Let's take a look back exactly one year ago at E3 2009 and see how the show's biggest announcements have fared. From Project Natal to Wii MotionPlus, the PSP Go to the Vitality Sensor; click through our slideshow for a trip down memory lane.
The Vitality Sensor
Then: Nintendo explores alternative products with the heartbeat-sensing Vitality Sensor.
Now: After recently announcing a partnership with the American Heart Association, Nintendo appears to be riding the "Wii is good for your health" angle hard. We'd be shocked if some of the company's E3 2010 focus doesn't revolve around the initiative and we'll most likely see the return of the infamous Vitality Sensor.
Then: Microsoft unveils Project Natal, a motion-sensing camera system that lets players use their entire bodies to control games.
Now: Still shrouded in secrecy, Natal doesn't even have an official name as yet; nor have any games been announced for the platform. That said, we're expecting the remaining details on Natal to be disclosed at E3 2010.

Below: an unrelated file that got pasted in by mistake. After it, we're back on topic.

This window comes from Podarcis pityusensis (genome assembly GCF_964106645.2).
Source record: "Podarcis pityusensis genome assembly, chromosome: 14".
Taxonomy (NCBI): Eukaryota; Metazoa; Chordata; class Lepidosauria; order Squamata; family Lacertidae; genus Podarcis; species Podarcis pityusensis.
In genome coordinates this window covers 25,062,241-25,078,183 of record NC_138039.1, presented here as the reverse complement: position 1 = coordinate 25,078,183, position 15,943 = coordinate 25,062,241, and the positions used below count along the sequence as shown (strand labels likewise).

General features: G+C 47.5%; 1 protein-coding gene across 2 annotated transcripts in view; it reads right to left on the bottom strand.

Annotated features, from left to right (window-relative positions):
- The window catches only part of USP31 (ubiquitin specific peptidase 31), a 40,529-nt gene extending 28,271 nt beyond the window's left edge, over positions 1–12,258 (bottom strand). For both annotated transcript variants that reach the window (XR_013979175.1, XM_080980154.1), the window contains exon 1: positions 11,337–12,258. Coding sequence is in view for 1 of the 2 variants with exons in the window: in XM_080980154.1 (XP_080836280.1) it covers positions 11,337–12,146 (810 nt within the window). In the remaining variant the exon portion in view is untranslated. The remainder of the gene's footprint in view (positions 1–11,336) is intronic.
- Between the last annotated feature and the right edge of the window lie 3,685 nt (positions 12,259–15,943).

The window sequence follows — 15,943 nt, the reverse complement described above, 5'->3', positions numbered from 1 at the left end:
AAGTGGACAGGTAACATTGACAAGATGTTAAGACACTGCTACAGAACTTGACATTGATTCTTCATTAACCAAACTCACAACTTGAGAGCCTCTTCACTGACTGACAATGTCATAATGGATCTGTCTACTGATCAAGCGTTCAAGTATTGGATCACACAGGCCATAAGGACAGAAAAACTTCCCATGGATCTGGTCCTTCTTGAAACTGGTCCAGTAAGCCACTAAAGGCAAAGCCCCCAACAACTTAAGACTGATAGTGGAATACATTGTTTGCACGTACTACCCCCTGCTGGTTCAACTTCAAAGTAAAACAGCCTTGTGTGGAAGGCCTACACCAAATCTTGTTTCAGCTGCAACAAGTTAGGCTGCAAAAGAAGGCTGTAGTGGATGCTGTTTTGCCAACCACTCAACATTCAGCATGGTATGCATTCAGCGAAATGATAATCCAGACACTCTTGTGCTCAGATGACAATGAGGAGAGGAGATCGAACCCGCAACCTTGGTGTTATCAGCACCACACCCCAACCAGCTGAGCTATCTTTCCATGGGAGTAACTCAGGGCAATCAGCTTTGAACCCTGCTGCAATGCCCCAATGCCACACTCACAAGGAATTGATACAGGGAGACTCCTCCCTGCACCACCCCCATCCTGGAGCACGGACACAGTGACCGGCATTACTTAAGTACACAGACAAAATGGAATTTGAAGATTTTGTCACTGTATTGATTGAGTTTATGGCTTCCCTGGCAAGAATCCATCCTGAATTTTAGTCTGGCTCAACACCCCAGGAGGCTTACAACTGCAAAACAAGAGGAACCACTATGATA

Then: Nintedo debuts Wii MotionPlus, a physical Wii remote add-on that improves accuracy and control.
Now: With a severe lack of titles that take full advantage of Wii MotionPlus, the technology's implementation has been somewhat of a letdown. The only title to really shine with the attachment has been Wii Sports Resort, the very title Nintendo used to debut the product.
Then: Microsoft unviels Halo 3: ODST; teases Halo: Reach.
Now: After enjoying the success of the latest title in the Halo saga, Microsoft and Bungie recently released a beta for Halo: Reach. We'll be sure to find out more about Reach at E3 2010, including a definitive launch date for the game.
Now: PlayStation Move, as it has been officially named, seems to be a combination of Wii MotionPlus and
Project Natal, as it offers a more accurate sense of control and uses a camera to operate. We've had a hands-on with Move but will learn a whole lot more about it at E3 2010.
Then: Xbox 360 dashboard gets integration of Facebook and Twitter
Now: While these updates to the Xbox 360 dashboard were eventually implemented, their overall presence has
flown under the radar. Both services work, but they're hindered by the difficulties of text input and the
lack of a full-fledged Web browser.